The first is Lambeth Palace MS 98, the notes of John Bois, one of the translators, representing work in progress on the Epistles. However, the notes 'bear on only three readings that are contentious in the textual history of the KJB' (p. 34). The second is 'Bod 1602', an annotated copy of the 1602 folio Bishops' Bible now in the Bodleian Library (Bibl. Eng. 1602.b.1), but where it fits into the process of coordinating the [End Page 99] revisions of the various companies is puzzling: though complete in its sheets it is incomplete in its annotations, which curiously contain part of the material from four of the companies.

Editorial revision of KJB took place as early as in the Cambridge folios of 1629 and 1638, but subsequently it was subject to the textual corruption to be expected in any frequently reprinted text. Comprehensive revision, involving correction, normalization, modernization, and the provision of additional marginal notes, was finally undertaken in the 1760s, by F. S. Parris in 1762 at Cambridge and by Benjamin Blayney in 1769 at Oxford. Blayney's has been regarded as the standard text of KJB ever since, and what we read today is essentially 1611 as modified by Blayney.

The first of Norton's two overriding editorial principles is 'that the text should be that of the translators, not that of subsequent revisers, and that the text of the translators is the first edition [. . .]. No attempt should be made to correct perceived errors of scholarship' (p. 131). This principle is based on an assumption that 'the text of the KJB should present the translators' understanding of the originals as they meant to express it' (p. 29), purged of 'mechanical errors', but, given the inability to determine with certainty the translators' precise intentions, it can be implemented with confidence only intermittently.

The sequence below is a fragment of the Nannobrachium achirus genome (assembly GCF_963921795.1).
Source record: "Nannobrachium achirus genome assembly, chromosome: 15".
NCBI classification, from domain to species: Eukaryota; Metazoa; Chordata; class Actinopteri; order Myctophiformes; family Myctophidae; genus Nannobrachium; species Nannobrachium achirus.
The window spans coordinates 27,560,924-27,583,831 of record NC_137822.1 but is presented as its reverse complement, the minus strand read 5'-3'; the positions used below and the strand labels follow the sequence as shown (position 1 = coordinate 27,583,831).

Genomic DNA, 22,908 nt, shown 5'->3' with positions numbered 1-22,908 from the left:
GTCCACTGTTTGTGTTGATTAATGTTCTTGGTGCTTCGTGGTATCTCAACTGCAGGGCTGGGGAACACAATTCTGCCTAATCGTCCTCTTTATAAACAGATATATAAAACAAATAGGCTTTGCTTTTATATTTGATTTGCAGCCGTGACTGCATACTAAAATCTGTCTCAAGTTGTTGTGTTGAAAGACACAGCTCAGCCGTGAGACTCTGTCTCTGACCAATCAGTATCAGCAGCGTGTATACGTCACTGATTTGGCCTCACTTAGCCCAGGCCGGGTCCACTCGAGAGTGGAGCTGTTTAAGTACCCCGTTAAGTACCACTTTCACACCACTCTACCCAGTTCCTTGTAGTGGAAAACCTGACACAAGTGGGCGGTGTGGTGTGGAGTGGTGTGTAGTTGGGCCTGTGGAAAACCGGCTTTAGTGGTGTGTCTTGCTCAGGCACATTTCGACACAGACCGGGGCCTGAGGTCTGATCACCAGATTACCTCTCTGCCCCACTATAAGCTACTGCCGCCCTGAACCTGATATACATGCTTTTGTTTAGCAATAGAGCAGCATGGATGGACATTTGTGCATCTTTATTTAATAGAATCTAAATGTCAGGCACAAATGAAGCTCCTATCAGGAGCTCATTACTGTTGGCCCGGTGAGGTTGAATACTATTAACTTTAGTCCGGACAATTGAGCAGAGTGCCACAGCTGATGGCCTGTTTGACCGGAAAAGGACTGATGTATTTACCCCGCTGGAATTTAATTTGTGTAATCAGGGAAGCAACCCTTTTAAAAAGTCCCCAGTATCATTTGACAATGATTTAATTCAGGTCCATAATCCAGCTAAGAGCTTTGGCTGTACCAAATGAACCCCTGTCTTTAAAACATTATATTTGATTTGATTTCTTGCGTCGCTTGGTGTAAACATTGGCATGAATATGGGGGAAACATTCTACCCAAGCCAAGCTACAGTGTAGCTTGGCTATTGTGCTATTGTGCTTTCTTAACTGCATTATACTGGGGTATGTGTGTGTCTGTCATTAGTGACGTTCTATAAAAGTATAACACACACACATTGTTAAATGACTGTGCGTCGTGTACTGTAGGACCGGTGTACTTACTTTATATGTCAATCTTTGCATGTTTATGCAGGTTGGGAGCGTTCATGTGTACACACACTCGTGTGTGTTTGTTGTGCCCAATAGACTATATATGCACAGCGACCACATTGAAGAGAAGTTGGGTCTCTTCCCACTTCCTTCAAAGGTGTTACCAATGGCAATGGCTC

The second principle is 'that the text should be modernised [. . .]. The basic elements of the modernisation are spelling and punctuation' (p. 131). This principle acknowledges that 'for the most part, neither of these involve deliberate intentions of the translators and so do not demand respect and reverence in the way that the readings do' (p. 131). Despite the apparent simplicity of this principle it is no easier of implementation. Readers will agonize along with Norton in his effort on several fronts to make a principle of inconsistency.

Fundamentally Norton is concerned with readings, divorced from settings: there is little, for example, to suggest that he has used the evidence of settings to establish priority where variants exist within 1611. In general the argument is weak in matters broadly bibliographical, such as in assuming that apprentices distributed type and were therefore ultimately responsible for instances of 'foule case' that found their way into print (p. 54), or in even entertaining the possibility that Barker printed a 'fair copy', which Bilson and Smith, who prepared the text for printing, could have annotated to create printer's copy for 1611 (pp. 24­25). And rather than 'a possible way of abbreviating "Acts" that turned out to be pointless because it saved no space' (p. 167) 'A&s' is surely no more than a confusion with a 'ct' ligature. But none of these is ultimately of much consequence in establishing the text.

B. J. McMullin